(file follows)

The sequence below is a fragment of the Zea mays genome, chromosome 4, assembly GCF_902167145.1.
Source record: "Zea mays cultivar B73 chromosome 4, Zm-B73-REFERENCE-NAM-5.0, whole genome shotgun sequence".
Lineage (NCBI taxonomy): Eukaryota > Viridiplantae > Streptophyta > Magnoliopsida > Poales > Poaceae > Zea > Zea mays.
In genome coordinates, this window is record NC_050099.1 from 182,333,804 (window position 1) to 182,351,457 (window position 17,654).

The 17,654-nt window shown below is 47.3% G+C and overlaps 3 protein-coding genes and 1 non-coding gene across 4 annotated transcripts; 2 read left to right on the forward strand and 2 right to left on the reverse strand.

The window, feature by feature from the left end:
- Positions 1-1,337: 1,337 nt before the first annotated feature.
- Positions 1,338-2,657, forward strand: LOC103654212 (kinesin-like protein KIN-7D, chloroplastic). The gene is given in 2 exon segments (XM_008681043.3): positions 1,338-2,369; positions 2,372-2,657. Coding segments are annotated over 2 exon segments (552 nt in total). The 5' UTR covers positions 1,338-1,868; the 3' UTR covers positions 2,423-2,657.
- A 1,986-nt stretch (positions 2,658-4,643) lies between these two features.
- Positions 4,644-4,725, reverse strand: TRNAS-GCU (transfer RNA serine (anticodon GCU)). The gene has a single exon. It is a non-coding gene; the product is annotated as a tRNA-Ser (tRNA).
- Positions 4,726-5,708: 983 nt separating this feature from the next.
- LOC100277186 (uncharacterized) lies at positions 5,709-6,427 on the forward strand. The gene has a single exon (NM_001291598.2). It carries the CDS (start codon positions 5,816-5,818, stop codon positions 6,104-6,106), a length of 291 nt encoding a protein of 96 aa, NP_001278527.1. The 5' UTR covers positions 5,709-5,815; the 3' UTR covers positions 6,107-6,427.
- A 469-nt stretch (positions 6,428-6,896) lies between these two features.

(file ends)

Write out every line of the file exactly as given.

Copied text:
The sequence below is a fragment of the Zea mays genome, chromosome 4, assembly GCF_902167145.1.
Source record: "Zea mays cultivar B73 chromosome 4, Zm-B73-REFERENCE-NAM-5.0, whole genome shotgun sequence".
Lineage (NCBI taxonomy): Eukaryota > Viridiplantae > Streptophyta > Magnoliopsida > Poales > Poaceae > Zea > Zea mays.
In genome coordinates, this window is record NC_050099.1 from 182,333,804 (window position 1) to 182,351,457 (window position 17,654).

The 17,654-nt window shown below is 47.3% G+C and overlaps 3 protein-coding genes and 1 non-coding gene across 4 annotated transcripts; 2 read left to right on the forward strand and 2 right to left on the reverse strand.

The window, feature by feature from the left end:
- Positions 1-1,337: 1,337 nt before the first annotated feature.
- Positions 1,338-2,657, forward strand: LOC103654212 (kinesin-like protein KIN-7D, chloroplastic). The gene is given in 2 exon segments (XM_008681043.3): positions 1,338-2,369; positions 2,372-2,657. Coding segments are annotated over 2 exon segments (552 nt in total). The 5' UTR covers positions 1,338-1,868; the 3' UTR covers positions 2,423-2,657.
- A 1,986-nt stretch (positions 2,658-4,643) lies between these two features.
- Positions 4,644-4,725, reverse strand: TRNAS-GCU (transfer RNA serine (anticodon GCU)). The gene has a single exon. It is a non-coding gene; the product is annotated as a tRNA-Ser (tRNA).
- Positions 4,726-5,708: 983 nt separating this feature from the next.
- LOC100277186 (uncharacterized) lies at positions 5,709-6,427 on the forward strand. The gene has a single exon (NM_001291598.2). It carries the CDS (start codon positions 5,816-5,818, stop codon positions 6,104-6,106), a length of 291 nt encoding a protein of 96 aa, NP_001278527.1. The 5' UTR covers positions 5,709-5,815; the 3' UTR covers positions 6,107-6,427.
- A 469-nt stretch (positions 6,428-6,896) lies between these two features.